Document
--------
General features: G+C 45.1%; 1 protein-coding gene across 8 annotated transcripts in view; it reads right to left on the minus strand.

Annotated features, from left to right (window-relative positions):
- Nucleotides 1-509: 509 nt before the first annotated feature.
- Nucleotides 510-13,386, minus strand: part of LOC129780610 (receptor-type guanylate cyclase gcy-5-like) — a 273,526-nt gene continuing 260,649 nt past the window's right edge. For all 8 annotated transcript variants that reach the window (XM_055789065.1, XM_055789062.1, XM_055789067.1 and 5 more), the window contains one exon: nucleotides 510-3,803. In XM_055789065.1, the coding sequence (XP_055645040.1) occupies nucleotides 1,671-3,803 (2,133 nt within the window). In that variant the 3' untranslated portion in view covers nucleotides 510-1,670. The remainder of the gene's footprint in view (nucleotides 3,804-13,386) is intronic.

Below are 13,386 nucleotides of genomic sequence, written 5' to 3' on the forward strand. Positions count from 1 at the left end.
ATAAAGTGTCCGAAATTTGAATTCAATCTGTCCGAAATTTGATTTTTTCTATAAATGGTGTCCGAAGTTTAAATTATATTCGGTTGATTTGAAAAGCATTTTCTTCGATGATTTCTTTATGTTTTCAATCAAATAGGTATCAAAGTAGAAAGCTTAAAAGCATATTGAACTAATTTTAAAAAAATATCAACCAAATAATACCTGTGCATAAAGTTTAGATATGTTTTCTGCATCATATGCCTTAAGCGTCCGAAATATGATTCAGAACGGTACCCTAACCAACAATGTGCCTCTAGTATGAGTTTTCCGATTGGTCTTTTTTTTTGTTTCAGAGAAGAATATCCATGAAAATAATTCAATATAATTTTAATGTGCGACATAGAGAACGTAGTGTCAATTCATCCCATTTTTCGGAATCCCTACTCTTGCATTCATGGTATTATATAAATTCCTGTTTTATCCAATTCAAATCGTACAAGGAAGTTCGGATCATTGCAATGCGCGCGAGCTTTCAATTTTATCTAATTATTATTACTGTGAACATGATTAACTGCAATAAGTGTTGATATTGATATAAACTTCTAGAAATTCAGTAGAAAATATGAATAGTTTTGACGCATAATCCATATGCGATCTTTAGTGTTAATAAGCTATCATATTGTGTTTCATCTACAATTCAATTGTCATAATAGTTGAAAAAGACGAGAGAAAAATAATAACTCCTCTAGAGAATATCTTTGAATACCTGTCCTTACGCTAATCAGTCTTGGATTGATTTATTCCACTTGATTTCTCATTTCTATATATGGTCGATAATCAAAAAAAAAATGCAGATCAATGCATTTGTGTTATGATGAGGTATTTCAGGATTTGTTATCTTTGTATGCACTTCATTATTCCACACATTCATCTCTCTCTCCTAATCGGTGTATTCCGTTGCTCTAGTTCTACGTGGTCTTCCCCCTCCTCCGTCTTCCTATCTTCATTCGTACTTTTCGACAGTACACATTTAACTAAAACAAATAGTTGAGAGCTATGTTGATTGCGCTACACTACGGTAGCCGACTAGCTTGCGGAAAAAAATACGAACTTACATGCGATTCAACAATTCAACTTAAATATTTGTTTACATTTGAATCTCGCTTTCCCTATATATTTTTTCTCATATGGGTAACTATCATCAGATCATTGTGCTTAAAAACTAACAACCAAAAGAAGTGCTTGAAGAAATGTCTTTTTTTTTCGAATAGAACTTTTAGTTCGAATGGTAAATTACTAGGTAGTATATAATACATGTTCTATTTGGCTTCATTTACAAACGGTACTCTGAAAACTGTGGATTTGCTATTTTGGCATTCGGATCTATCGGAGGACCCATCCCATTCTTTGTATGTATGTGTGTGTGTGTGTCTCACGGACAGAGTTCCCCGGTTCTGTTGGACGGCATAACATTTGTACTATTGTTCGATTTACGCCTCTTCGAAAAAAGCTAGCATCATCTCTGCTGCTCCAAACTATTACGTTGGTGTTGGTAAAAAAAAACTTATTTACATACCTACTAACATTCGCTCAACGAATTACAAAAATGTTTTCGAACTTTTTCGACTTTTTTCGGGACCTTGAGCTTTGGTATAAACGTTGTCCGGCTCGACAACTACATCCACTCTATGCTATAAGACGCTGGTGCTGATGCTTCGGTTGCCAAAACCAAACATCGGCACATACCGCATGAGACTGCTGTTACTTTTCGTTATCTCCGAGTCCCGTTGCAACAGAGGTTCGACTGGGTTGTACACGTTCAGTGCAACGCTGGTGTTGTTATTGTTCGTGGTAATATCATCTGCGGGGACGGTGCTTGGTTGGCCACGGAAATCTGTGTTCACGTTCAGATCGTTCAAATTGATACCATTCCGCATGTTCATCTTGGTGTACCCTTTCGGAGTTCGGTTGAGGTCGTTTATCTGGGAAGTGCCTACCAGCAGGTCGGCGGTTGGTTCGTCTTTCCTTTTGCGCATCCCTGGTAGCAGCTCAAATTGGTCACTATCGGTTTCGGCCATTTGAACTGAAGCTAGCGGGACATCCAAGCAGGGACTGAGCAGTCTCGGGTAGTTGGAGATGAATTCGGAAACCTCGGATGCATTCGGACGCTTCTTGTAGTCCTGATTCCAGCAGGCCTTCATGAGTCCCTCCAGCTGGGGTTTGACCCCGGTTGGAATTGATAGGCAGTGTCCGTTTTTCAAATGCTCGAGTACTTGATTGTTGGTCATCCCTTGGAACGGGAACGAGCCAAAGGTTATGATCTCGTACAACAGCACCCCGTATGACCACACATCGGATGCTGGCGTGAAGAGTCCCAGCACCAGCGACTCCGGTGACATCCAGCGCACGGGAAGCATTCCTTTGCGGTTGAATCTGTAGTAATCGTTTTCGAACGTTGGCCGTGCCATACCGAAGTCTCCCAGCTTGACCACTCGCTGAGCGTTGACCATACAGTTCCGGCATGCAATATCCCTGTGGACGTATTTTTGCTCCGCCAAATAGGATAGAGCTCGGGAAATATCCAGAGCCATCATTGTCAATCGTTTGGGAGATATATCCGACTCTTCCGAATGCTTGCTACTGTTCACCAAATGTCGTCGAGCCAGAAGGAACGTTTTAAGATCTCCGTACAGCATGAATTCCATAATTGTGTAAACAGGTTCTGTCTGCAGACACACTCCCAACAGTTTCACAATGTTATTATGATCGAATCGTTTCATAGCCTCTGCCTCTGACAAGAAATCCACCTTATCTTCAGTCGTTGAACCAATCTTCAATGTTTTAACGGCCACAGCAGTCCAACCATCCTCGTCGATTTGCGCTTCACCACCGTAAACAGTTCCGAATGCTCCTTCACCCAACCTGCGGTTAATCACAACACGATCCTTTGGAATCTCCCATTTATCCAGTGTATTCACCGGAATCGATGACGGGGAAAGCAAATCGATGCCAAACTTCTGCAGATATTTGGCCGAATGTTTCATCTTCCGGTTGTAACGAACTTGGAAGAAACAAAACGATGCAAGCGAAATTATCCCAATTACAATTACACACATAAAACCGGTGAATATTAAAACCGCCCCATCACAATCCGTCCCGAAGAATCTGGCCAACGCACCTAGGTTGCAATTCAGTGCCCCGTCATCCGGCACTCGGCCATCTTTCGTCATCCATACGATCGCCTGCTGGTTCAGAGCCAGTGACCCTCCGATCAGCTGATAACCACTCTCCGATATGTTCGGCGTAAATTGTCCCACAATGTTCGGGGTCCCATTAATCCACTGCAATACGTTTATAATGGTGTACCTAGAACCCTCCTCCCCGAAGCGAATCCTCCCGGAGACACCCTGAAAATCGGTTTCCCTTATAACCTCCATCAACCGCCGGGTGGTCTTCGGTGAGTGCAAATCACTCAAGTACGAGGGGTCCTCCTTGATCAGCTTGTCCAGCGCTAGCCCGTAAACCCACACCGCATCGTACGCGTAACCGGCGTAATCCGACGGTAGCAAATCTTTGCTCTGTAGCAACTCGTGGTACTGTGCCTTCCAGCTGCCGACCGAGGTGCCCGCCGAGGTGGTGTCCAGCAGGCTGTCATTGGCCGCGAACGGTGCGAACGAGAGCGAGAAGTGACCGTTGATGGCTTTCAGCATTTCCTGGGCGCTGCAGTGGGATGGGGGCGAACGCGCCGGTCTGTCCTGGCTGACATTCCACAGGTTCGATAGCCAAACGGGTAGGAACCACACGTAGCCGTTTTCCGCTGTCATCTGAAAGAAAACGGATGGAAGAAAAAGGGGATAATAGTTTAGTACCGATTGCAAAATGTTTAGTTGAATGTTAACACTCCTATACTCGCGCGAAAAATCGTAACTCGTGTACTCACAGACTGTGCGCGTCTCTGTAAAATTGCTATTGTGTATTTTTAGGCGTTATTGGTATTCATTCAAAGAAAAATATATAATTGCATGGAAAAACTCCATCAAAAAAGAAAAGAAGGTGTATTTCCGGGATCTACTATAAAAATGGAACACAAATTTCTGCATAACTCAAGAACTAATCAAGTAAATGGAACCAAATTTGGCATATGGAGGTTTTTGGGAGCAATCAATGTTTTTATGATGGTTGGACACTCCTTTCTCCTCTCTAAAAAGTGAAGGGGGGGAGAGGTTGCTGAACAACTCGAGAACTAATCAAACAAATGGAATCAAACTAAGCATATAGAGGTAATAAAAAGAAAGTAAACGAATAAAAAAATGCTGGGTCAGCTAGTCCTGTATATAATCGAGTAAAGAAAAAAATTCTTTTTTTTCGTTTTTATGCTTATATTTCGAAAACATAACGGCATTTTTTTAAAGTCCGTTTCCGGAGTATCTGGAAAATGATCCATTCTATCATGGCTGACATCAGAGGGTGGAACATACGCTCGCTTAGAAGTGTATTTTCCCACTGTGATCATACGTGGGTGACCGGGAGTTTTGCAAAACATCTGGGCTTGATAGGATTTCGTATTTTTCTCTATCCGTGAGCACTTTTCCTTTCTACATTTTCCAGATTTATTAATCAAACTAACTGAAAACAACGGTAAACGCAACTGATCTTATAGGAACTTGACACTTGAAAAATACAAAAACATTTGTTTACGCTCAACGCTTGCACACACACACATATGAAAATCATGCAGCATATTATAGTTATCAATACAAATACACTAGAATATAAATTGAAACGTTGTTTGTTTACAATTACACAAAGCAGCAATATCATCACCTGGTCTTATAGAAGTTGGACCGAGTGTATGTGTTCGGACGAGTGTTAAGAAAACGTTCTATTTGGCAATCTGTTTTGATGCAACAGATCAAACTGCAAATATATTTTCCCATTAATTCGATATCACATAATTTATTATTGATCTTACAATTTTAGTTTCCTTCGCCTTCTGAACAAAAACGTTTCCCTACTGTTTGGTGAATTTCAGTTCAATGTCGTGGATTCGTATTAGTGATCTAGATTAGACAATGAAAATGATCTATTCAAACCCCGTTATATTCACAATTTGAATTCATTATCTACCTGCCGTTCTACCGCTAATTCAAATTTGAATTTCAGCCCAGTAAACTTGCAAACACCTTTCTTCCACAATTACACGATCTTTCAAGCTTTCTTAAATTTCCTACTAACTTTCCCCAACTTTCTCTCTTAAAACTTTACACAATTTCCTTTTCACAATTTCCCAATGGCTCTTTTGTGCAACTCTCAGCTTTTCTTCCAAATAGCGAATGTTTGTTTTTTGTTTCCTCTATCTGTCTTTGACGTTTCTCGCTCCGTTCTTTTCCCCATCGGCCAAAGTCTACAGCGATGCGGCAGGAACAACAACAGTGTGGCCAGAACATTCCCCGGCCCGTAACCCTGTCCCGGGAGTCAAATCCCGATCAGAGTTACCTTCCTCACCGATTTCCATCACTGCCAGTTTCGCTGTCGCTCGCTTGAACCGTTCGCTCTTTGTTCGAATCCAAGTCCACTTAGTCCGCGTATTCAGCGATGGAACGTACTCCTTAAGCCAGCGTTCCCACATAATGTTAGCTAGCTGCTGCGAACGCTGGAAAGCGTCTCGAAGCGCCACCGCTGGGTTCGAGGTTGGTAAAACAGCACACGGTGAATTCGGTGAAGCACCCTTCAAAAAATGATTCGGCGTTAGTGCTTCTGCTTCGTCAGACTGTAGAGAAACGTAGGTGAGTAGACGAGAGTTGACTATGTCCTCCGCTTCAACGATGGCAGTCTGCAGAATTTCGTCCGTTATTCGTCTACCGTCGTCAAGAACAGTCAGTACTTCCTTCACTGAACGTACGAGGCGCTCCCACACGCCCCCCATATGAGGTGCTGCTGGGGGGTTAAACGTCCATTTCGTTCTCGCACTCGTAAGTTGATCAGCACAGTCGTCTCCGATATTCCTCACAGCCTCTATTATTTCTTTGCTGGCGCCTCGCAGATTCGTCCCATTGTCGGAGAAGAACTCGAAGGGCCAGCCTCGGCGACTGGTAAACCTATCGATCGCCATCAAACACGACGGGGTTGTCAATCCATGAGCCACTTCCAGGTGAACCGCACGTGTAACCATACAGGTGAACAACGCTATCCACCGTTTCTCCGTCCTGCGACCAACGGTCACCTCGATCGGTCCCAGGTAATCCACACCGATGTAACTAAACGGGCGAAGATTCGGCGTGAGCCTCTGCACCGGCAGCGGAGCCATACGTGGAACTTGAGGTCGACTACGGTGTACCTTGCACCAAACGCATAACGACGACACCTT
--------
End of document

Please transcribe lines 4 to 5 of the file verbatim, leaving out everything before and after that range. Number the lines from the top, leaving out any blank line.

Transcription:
- Nucleotides 510-13,386, minus strand: part of LOC129780610 (receptor-type guanylate cyclase gcy-5-like) — a 273,526-nt gene continuing 260,649 nt past the window's right edge. For all 8 annotated transcript variants that reach the window (XM_055789065.1, XM_055789062.1, XM_055789067.1 and 5 more), the window contains one exon: nucleotides 510-3,803. In XM_055789065.1, the coding sequence (XP_055645040.1) occupies nucleotides 1,671-3,803 (2,133 nt within the window). In that variant the 3' untranslated portion in view covers nucleotides 510-1,670. The remainder of the gene's footprint in view (nucleotides 3,804-13,386) is intronic.

Below are 13,386 nucleotides of genomic sequence, written 5' to 3' on the forward strand. Positions count from 1 at the left end.